• 908.
    Yushmanov, Pavel V.
    et al.
    KTH, School of Chemical Science and Engineering (CHE), Chemistry, Physical Chemistry.
    Furó, Istvan
    KTH, School of Chemical Science and Engineering (CHE), Chemistry, Physical Chemistry.
    Stilbs, Peter
    KTH, School of Chemical Science and Engineering (CHE), Chemistry, Physical Chemistry.
    Stopped-flow F-19 NMR studies of surfactant precipitation2006In: Colloids and Surfaces A: Physicochemical and Engineering Aspects, ISSN 0927-7757, E-ISSN 1873-4359, Vol. 291, no 1-3, p. 59-62Article in journal (Refereed)
    Abstract [en]

    The kinetics of the phase change in surfactant solutions is studied by F-19 stopped-flow NMR. In the aqueous solution of sodium perfluooctanoate, we observe precipitation and crystal growth induced by the addition of NaCl solution to the system. The time dependences of the NMR signal intensity and chemical shift, evaluated in the framework of a single model, narrow the range of possible scenarios, the most plausible of which is monomer incorporation into the growing crystals. In accordance to existing models of crystallization, both the nucleation rates and the crystal growth rates are strongly dependent on the magnitude of supersaturation.

  • 909. Zambrano, Noelia
    et al.
    Tyrode, Eric
    KTH, School of Chemical Science and Engineering (CHE), Chemistry, Surface Chemistry.
    Mira, Isabel
    Marquez, Laura
    Rodriguez, Maria-Patricia
    Salager, Jean-Louis
    Emulsion Catastrophic Inversion from Abnormal to Normal Morphology. 1. Effect of the Water-to-Oil Ratio Rate of Change on the Dynamic Inversion Frontier2003In: Industrial & Engineering Chemistry Research, ISSN 0888-5885, E-ISSN 1520-5045, Vol. 42, no 1, p. 50-56Article in journal (Refereed)
    Abstract [en]

    The rate of addn. of the internal phase affects the catastrophic inversion of emulsions in the direction of change from abnormal to normal morphol. At a low addn. rate, the inversion takes place after a small amt. of the internal phase is added, and it happens through the occurrence of multiple emulsion morphol. At a high addn. rate, the inversion appears to be delayed, and it takes place without the occurrence of a multiple emulsion. [on SciFinder (R)]

  • 910.
    Zander, Thomas
    et al.
    Helmholtz Zentrum Geesthacht, Ctr Mat & Costal Res, Inst Mat Res, Max Planck Str 1, D-21502 Geesthacht, Germany..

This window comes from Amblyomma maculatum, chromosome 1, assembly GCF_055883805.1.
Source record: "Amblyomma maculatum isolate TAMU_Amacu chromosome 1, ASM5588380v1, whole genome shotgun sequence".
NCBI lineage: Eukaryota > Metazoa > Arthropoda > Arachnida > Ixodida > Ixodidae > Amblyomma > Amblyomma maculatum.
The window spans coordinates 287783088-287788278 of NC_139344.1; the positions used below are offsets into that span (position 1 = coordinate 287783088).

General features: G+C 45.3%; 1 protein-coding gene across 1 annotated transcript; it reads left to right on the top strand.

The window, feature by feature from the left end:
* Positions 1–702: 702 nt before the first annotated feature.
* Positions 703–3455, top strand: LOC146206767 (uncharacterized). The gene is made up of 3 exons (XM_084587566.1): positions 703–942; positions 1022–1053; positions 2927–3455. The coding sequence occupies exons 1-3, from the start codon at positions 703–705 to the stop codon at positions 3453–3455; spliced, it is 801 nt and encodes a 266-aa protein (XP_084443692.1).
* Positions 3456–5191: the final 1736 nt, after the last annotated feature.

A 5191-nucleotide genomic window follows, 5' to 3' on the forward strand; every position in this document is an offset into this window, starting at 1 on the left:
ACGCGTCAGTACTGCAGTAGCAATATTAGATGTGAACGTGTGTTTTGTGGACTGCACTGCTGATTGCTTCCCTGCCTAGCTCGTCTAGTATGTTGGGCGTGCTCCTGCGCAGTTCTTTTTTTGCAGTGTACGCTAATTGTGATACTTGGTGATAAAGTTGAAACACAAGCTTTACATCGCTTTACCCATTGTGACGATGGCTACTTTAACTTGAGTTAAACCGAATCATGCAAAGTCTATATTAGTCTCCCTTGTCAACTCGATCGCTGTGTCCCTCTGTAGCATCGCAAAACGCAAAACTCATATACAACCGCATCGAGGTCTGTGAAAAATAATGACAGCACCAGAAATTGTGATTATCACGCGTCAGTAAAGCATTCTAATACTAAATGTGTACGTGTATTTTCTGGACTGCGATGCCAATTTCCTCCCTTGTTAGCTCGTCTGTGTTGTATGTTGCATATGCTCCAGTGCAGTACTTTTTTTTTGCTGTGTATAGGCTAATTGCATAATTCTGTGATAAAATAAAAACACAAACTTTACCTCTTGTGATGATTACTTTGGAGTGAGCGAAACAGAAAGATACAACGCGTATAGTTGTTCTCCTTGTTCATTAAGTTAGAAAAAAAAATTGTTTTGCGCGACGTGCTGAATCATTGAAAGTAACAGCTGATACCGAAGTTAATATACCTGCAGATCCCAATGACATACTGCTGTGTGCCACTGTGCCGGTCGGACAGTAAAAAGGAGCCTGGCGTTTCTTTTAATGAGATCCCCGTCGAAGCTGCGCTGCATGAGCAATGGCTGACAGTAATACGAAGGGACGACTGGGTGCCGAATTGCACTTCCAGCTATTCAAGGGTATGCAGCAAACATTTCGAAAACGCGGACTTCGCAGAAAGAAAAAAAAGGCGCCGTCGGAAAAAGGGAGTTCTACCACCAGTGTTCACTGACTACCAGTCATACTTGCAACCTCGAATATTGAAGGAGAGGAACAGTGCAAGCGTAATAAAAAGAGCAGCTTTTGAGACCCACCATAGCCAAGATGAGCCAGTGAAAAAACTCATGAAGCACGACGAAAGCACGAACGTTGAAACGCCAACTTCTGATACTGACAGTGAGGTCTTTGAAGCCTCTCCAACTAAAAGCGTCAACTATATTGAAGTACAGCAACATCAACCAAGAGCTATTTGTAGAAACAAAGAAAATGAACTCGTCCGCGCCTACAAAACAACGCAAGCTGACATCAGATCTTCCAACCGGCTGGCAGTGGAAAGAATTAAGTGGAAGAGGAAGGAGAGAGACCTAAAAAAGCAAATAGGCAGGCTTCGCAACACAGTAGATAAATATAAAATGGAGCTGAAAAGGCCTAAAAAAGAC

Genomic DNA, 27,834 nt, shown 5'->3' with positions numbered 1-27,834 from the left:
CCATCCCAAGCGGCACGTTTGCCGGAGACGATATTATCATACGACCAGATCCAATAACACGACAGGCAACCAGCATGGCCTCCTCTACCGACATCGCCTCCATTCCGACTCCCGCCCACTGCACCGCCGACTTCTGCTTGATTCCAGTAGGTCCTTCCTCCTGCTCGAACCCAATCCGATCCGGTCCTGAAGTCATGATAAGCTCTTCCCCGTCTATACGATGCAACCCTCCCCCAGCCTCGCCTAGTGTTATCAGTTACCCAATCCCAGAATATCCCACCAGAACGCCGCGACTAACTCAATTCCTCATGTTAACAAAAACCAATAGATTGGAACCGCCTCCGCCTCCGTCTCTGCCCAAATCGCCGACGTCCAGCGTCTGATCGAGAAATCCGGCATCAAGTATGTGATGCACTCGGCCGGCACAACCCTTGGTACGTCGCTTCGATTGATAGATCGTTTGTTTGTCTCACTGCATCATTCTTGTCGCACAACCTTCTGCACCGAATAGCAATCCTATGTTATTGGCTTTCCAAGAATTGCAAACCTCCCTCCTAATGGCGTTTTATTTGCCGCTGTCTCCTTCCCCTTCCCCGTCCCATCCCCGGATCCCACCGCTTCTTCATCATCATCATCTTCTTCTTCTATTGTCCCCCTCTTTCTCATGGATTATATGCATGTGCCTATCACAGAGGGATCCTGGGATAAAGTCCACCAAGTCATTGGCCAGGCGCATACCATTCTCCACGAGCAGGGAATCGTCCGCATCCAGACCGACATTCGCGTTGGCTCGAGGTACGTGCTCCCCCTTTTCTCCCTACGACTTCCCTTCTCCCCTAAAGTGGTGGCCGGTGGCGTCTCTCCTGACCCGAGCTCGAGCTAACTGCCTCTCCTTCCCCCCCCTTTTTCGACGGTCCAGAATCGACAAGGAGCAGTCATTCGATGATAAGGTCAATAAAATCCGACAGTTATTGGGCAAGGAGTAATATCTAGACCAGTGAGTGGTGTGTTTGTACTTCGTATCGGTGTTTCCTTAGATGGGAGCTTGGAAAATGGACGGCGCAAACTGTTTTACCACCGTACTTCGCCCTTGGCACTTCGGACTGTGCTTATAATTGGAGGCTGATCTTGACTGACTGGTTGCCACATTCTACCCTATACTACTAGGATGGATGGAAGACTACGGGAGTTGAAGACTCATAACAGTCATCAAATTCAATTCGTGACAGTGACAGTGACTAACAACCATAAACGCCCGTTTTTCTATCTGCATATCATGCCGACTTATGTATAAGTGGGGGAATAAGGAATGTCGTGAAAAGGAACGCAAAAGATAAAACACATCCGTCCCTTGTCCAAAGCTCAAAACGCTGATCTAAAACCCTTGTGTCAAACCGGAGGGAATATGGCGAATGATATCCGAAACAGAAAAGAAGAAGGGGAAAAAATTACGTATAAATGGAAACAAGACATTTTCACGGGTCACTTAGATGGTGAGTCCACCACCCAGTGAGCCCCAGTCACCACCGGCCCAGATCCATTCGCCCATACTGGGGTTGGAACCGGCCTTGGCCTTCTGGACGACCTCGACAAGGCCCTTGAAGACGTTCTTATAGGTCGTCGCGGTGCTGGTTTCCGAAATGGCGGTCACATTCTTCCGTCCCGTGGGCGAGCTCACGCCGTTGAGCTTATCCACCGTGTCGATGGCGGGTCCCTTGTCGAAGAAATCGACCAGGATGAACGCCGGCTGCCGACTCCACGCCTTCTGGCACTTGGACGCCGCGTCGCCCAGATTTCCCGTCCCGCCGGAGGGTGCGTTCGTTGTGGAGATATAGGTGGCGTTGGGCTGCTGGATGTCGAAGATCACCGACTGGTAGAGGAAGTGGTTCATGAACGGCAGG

Wieland, D. C. Florian
    Helmholtz Zentrum Geesthacht, Ctr Mat & Costal Res, Inst Mat Res, Max Planck Str 1, D-21502 Geesthacht, Germany..
    Raj, Akanksha
    KTH, School of Engineering Sciences in Chemistry, Biotechnology and Health (CBH), Chemistry, Surface and Corrosion Science.
    Salmen, Paul
    TU Dortmund, DELTA, Fak Phys, D-44221 Dortmund, Germany..
    Dogan, Susanne
    TU Dortmund, DELTA, Fak Phys, D-44221 Dortmund, Germany..
    Dédinaité, Andra
    KTH, School of Engineering Sciences in Chemistry, Biotechnology and Health (CBH), Chemistry, Surface and Corrosion Science. RISE Res Inst Sweden, Div Biosci & Mat, SE-11486 Stockholm, Sweden..
    Garamus, Vasil M.
    Helmholtz Zentrum Geesthacht, Ctr Mat & Costal Res, Inst Mat Res, Max Planck Str 1, D-21502 Geesthacht, Germany..
    Schreyer, Andreas
    Helmholtz Zentrum Geesthacht, Ctr Mat & Costal Res, Inst Mat Res, Max Planck Str 1, D-21502 Geesthacht, Germany..
    Claesson, Per M.
    KTH, School of Engineering Sciences in Chemistry, Biotechnology and Health (CBH), Chemistry, Surface and Corrosion Science. RISE Res Inst Sweden, Div Biosci & Mat, SE-11486 Stockholm, Sweden..
    Willumeit-Roemer, Regine
    Helmholtz Zentrum Geesthacht, Ctr Mat & Costal Res, Inst Mat Res, Max Planck Str 1, D-21502 Geesthacht, Germany..
    Influence of high hydrostatic pressure on solid supported DPPC bilayers with hyaluronan in the presence of Ca2+ ions2019In: Soft Matter, ISSN 1744-683X, E-ISSN 1744-6848, Vol. 15, no 36, p. 7295-7304Article in journal (Refereed)